6.  "Ey! what?" quoth she; "by God and by my truth, I know not what ye woulde that I say;" "Ey! what?" quoth he; "that ye have on him ruth,* *pity For Godde's love, and do him not to dey." *die "Now thenne thus," quoth she, "I would him pray To telle me the *fine of his intent;* *end of his desire* Yet wist* I never well what that he meant." *knew

应用

1.  21. Mulier est hominis confusio: This line is taken from the same fabulous conference between the Emperor Adrian and the philosopher Secundus, whence Chaucer derived some of the arguments in praise of poverty employed in the Wife of Bath's Tale proper. See note 14 to the Wife of Bath's tale. The passage transferred to the text is the commencement of a description of woman. "Quid est mulier? hominis confusio," &c. ("What is Woman? A union with man", &c.)
2.  ("Through me is the way to the city of sorrow, Through me is the way to eternal suffering; Through me is the way of the lost people")
3.  "In all the pleasure that I can or may;" Whereof the other, humbly as she might, Thanked her; for in right evil array She was, with storm and heat, I you behight;* *assure Arid ev'ry lady then anon aright, That were in white, one of them took in green By the hand; which when that the knights had seen,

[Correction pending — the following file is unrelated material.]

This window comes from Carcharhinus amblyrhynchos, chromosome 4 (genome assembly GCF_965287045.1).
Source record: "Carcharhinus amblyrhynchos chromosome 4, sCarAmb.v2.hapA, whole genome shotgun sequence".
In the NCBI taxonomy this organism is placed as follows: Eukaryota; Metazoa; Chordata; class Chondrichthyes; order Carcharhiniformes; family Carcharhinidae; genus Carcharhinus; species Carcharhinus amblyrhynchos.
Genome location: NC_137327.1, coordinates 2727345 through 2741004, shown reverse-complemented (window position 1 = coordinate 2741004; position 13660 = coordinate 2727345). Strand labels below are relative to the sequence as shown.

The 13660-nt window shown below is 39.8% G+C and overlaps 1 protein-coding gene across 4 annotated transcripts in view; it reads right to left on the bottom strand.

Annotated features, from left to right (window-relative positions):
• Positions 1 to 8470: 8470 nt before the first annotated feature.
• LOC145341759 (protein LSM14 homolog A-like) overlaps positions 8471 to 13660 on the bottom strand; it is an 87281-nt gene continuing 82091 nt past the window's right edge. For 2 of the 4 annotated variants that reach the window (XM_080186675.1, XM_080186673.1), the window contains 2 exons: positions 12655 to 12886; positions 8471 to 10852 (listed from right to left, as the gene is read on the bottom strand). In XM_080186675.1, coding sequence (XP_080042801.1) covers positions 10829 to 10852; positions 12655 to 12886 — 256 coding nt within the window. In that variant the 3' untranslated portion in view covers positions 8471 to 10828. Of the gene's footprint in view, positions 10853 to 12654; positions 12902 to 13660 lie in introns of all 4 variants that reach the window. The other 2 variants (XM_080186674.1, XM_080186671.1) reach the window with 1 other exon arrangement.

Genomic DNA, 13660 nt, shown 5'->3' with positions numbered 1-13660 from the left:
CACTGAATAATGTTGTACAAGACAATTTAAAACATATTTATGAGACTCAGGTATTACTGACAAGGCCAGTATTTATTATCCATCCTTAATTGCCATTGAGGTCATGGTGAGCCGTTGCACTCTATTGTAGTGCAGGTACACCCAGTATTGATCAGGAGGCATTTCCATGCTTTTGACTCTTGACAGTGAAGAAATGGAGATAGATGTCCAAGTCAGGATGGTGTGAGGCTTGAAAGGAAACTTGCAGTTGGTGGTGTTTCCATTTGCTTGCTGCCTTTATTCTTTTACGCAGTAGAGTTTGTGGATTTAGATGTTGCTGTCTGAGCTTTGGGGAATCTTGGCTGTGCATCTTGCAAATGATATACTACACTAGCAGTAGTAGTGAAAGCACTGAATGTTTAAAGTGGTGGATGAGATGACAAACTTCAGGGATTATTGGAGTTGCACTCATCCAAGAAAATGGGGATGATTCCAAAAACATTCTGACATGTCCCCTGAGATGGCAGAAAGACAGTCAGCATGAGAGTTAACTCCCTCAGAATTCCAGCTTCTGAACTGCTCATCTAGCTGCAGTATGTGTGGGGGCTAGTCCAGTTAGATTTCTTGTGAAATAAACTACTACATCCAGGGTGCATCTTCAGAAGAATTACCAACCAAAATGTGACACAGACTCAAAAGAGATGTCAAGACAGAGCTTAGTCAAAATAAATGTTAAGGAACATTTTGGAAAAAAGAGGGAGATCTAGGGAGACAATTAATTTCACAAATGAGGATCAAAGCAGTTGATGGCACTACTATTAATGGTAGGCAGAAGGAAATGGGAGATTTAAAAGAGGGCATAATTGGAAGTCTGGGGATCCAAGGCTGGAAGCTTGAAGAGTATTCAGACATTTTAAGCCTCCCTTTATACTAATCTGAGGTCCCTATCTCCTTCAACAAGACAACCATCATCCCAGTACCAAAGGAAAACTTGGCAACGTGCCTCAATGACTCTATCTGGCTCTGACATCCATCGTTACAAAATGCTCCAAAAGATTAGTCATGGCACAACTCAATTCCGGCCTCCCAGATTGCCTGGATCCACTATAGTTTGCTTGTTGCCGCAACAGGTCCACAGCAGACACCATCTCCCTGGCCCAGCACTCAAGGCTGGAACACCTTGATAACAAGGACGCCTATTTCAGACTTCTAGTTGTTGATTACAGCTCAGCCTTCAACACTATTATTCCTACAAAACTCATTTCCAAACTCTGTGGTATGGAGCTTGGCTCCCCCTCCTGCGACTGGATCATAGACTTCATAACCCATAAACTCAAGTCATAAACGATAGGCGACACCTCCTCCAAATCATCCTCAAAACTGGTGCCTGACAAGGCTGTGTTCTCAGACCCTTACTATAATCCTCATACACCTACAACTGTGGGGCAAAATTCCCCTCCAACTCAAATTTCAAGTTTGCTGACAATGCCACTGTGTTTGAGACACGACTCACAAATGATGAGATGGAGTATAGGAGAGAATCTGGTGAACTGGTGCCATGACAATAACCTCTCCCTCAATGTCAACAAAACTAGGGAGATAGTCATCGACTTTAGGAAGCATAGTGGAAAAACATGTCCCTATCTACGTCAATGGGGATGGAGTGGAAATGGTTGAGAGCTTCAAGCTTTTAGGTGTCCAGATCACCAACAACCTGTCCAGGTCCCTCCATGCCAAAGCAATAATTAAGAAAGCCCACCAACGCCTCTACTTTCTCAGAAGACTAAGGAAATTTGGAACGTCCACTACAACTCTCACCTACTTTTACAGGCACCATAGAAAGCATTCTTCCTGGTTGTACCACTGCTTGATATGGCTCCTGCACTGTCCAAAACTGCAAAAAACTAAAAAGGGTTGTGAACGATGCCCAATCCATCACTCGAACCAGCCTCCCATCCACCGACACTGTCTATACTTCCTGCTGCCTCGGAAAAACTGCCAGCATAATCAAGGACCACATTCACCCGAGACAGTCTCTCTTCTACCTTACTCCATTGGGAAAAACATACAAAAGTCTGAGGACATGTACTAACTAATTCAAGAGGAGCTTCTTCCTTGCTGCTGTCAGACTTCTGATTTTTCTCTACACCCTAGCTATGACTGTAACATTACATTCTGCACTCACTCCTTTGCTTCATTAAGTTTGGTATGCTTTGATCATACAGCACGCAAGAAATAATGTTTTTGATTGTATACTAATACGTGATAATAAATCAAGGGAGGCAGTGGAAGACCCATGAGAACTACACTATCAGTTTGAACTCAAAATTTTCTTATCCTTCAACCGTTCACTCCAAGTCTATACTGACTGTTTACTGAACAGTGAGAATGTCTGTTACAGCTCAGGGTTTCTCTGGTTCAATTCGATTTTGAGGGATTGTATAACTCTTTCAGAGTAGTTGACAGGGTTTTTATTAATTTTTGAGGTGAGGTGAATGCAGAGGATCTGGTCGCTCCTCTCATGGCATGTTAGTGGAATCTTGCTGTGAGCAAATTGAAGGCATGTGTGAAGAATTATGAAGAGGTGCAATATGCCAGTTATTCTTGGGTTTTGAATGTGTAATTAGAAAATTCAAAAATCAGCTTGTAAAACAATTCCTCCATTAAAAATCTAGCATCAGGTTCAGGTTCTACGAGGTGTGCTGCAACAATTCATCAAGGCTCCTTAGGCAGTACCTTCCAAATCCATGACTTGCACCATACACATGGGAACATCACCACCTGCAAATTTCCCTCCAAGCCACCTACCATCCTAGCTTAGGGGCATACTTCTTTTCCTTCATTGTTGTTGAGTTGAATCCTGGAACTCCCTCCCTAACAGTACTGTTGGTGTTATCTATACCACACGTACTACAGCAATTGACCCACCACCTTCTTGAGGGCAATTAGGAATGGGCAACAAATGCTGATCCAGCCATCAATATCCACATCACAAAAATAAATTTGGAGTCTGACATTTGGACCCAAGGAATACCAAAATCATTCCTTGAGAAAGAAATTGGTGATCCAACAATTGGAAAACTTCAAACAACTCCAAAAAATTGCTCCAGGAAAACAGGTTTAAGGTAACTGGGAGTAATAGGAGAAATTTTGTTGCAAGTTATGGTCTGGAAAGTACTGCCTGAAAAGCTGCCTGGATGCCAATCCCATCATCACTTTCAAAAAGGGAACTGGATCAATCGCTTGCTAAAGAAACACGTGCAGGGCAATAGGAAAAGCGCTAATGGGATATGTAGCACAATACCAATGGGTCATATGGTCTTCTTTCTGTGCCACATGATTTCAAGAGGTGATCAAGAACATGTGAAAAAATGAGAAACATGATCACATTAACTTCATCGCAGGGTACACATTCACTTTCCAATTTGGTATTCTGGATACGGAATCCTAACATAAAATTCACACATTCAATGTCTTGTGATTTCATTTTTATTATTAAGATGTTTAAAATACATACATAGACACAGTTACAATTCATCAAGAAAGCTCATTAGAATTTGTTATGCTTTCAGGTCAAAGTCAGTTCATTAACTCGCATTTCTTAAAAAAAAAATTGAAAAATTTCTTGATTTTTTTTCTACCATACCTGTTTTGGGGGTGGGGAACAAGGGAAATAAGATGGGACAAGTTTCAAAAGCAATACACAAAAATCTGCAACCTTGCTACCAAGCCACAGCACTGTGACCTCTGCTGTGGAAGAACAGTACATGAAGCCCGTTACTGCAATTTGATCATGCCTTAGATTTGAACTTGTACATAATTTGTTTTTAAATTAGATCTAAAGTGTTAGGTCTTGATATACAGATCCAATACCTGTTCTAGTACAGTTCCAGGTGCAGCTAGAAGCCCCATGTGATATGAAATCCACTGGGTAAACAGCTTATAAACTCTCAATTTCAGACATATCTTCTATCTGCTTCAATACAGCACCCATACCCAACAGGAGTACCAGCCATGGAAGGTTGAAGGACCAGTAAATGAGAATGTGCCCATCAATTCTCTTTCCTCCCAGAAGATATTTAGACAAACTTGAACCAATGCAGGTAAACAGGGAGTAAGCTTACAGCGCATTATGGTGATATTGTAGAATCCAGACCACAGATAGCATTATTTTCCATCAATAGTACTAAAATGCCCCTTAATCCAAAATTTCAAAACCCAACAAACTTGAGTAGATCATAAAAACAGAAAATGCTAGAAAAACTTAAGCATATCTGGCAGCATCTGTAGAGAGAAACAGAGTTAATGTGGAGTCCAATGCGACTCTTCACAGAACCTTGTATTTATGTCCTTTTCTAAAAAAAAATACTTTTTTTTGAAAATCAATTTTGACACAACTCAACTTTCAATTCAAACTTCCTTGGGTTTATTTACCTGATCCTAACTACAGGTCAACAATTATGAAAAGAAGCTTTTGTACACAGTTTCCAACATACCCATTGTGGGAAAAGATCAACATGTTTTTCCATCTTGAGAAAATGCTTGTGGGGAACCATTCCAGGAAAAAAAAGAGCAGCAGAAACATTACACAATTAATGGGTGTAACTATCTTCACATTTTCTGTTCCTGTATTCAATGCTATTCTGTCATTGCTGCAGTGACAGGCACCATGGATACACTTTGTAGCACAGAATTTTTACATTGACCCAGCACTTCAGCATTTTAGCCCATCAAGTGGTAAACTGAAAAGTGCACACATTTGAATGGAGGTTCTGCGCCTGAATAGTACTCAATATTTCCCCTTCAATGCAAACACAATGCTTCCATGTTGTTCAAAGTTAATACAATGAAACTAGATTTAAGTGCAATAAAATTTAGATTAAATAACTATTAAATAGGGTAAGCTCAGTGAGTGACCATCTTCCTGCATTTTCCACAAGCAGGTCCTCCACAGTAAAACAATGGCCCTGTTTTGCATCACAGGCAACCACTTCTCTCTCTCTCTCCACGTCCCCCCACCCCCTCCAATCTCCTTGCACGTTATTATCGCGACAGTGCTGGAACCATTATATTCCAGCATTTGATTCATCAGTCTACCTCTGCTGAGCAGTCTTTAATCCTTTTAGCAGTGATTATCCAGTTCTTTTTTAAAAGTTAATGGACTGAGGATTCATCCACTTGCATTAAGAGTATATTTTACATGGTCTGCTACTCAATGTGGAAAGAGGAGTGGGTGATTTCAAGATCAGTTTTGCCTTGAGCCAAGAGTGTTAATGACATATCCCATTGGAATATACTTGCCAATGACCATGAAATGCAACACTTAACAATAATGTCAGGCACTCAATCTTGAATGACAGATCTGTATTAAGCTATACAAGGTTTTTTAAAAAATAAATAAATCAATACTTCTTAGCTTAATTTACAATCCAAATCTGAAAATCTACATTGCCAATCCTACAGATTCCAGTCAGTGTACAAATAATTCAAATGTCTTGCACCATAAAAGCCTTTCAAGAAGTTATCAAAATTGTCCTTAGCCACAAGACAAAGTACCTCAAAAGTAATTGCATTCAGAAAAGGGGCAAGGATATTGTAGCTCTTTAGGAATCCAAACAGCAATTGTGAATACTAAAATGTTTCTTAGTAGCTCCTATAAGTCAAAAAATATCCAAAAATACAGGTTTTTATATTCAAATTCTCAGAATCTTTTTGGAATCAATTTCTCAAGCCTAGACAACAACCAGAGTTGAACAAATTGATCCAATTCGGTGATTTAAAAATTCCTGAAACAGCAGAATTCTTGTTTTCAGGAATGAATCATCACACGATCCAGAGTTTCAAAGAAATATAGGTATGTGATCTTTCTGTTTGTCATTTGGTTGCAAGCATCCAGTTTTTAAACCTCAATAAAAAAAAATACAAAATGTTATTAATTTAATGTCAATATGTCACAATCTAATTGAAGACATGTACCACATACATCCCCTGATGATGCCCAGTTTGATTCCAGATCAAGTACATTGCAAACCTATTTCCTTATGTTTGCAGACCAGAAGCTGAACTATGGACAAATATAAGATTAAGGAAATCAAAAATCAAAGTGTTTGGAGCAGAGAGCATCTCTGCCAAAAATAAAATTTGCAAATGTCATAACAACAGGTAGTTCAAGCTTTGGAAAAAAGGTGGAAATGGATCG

4、  Valerian, corrected as God wo'ld, Answer'd again, "If I shall truste thee, Let me that angel see, and him behold; And if that it a very angel be, Then will I do as thou hast prayed me; And if thou love another man, forsooth Right with this sword then will I slay you both."
5、  52. A tale of Wade: see note 5 to the Merchant's Tale.

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网友评论(0pbcQzNz10752))

  • 卢展工 08-04

      And, for there is so great diversity In English, and in writing of our tongue, So pray I God, that none miswrite thee, Nor thee mismetre for default of tongue! And read whereso thou be, or elles sung, That thou be understanden, God I 'seech!* *beseech But yet to purpose of my *rather speech.* *earlier subject* <90>

  • 黄溢智 08-04

      He by the hand then took the poore man, And saide thus, when he him had aside: "Janicola, I neither may nor can Longer the pleasance of mine hearte hide; If that thou vouchesafe, whatso betide, Thy daughter will I take, ere that I wend,* *go As for my wife, unto her life's end.